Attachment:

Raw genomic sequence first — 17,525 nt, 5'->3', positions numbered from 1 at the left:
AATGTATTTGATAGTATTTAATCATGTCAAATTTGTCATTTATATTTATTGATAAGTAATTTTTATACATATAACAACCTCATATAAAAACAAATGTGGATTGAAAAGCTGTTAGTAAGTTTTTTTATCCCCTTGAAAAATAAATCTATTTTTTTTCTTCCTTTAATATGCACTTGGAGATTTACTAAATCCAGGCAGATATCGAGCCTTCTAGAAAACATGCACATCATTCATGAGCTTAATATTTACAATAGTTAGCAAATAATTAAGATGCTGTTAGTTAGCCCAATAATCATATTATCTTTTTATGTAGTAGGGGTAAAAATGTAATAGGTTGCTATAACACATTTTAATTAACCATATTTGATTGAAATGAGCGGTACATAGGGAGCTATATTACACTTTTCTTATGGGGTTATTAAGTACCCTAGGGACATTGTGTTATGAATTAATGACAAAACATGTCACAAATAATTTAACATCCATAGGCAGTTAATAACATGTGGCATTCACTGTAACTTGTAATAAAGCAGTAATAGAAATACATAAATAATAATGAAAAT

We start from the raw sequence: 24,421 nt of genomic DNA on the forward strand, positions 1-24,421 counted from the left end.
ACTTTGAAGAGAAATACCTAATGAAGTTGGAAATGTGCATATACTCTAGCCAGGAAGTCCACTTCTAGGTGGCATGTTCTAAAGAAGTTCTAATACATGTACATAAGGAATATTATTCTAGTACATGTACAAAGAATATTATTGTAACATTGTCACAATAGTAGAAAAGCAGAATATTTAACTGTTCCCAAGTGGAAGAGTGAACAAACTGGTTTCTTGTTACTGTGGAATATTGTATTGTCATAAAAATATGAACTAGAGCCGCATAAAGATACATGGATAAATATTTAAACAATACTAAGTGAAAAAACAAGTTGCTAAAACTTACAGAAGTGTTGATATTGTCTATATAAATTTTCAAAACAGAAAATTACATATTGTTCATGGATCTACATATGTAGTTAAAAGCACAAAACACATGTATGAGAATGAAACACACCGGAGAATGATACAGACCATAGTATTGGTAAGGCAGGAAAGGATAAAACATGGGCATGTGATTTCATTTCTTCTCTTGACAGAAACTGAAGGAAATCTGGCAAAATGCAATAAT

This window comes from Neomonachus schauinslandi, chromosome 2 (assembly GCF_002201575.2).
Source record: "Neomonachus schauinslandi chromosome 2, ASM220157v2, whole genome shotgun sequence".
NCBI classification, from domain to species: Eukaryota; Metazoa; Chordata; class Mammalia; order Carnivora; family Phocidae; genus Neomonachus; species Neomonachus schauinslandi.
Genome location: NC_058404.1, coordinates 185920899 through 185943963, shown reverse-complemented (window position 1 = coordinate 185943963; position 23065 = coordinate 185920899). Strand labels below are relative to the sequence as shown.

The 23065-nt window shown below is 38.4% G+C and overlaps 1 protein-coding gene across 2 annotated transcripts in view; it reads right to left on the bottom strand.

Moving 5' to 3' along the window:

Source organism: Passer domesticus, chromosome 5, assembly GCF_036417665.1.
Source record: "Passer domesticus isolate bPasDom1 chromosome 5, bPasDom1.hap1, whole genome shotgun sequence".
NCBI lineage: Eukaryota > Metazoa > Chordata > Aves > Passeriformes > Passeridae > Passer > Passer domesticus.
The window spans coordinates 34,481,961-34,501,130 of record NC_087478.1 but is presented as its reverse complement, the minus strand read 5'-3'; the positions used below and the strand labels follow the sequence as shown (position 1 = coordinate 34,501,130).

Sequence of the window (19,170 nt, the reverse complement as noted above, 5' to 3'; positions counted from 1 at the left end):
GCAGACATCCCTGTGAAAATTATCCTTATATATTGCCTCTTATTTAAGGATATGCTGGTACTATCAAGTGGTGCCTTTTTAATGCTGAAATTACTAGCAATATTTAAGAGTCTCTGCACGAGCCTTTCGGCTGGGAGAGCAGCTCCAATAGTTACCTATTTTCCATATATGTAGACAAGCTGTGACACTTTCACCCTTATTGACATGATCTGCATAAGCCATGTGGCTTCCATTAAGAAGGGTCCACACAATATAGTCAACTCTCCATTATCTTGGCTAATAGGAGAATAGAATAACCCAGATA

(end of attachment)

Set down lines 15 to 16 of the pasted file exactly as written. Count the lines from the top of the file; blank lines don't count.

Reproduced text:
Sequence of the window (19,170 nt, the reverse complement as noted above, 5' to 3'; positions counted from 1 at the left end):
GCAGACATCCCTGTGAAAATTATCCTTATATATTGCCTCTTATTTAAGGATATGCTGGTACTATCAAGTGGTGCCTTTTTAATGCTGAAATTACTAGCAATATTTAAGAGTCTCTGCACGAGCCTTTCGGCTGGGAGAGCAGCTCCAATAGTTACCTATTTTCCATATATGTAGACAAGCTGTGACACTTTCACCCTTATTGACATGATCTGCATAAGCCATGTGGCTTCCATTAAGAAGGGTCCACACAATATAGTCAACTCTCCATTATCTTGGCTAATAGGAGAATAGAATAACCCAGATA